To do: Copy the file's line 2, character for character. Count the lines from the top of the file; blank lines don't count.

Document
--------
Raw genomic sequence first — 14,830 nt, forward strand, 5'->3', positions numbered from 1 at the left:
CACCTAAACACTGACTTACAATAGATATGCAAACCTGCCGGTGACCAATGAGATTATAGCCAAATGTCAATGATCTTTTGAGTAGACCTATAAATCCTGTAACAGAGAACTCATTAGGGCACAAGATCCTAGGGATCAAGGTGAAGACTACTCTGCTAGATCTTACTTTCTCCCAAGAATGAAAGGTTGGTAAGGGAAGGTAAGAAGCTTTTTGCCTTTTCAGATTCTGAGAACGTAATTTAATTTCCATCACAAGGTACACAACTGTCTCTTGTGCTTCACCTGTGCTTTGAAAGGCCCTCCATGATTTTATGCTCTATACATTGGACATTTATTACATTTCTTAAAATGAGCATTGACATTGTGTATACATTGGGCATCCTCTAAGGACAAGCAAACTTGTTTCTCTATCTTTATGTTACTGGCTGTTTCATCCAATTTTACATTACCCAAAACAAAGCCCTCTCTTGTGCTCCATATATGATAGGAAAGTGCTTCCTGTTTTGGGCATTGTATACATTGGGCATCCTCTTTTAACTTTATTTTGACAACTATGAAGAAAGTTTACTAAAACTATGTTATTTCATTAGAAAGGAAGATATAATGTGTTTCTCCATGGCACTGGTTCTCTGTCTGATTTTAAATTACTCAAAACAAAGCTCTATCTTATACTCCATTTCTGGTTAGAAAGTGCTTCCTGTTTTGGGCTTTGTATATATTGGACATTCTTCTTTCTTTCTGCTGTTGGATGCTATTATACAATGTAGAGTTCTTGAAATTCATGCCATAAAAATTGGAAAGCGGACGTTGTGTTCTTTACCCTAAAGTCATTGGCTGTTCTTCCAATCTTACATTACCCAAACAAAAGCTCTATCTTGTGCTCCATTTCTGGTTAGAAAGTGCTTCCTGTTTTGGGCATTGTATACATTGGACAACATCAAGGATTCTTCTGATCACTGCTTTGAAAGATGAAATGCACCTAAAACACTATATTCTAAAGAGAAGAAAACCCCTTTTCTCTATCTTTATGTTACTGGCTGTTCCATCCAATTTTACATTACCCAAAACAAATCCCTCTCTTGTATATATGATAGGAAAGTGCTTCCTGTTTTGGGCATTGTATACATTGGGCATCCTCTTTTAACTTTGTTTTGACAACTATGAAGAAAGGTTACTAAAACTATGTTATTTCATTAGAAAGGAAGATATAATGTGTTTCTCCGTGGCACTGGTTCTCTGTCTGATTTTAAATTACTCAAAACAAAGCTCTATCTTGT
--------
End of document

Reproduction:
CACCTAAACACTGACTTACAATAGATATGCAAACCTGCCGGTGACCAATGAGATTATAGCCAAATGTCAATGATCTTTTGAGTAGACCTATAAATCCTGTAACAGAGAACTCATTAGGGCACAAGATCCTAGGGATCAAGGTGAAGACTACTCTGCTAGATCTTACTTTCTCCCAAGAATGAAAGGTTGGTAAGGGAAGGTAAGAAGCTTTTTGCCTTTTCAGATTCTGAGAACGTAATTTAATTTCCATCACAAGGTACACAACTGTCTCTTGTGCTTCACCTGTGCTTTGAAAGGCCCTCCATGATTTTATGCTCTATACATTGGACATTTATTACATTTCTTAAAATGAGCATTGACATTGTGTATACATTGGGCATCCTCTAAGGACAAGCAAACTTGTTTCTCTATCTTTATGTTACTGGCTGTTTCATCCAATTTTACATTACCCAAAACAAAGCCCTCTCTTGTGCTCCATATATGATAGGAAAGTGCTTCCTGTTTTGGGCATTGTATACATTGGGCATCCTCTTTTAACTTTATTTTGACAACTATGAAGAAAGTTTACTAAAACTATGTTATTTCATTAGAAAGGAAGATATAATGTGTTTCTCCATGGCACTGGTTCTCTGTCTGATTTTAAATTACTCAAAACAAAGCTCTATCTTATACTCCATTTCTGGTTAGAAAGTGCTTCCTGTTTTGGGCTTTGTATATATTGGACATTCTTCTTTCTTTCTGCTGTTGGATGCTATTATACAATGTAGAGTTCTTGAAATTCATGCCATAAAAATTGGAAAGCGGACGTTGTGTTCTTTACCCTAAAGTCATTGGCTGTTCTTCCAATCTTACATTACCCAAACAAAAGCTCTATCTTGTGCTCCATTTCTGGTTAGAAAGTGCTTCCTGTTTTGGGCATTGTATACATTGGACAACATCAAGGATTCTTCTGATCACTGCTTTGAAAGATGAAATGCACCTAAAACACTATATTCTAAAGAGAAGAAAACCCCTTTTCTCTATCTTTATGTTACTGGCTGTTCCATCCAATTTTACATTACCCAAAACAAATCCCTCTCTTGTATATATGATAGGAAAGTGCTTCCTGTTTTGGGCATTGTATACATTGGGCATCCTCTTTTAACTTTGTTTTGACAACTATGAAGAAAGGTTACTAAAACTATGTTATTTCATTAGAAAGGAAGATATAATGTGTTTCTCCGTGGCACTGGTTCTCTGTCTGATTTTAAATTACTCAAAACAAAGCTCTATCTTGT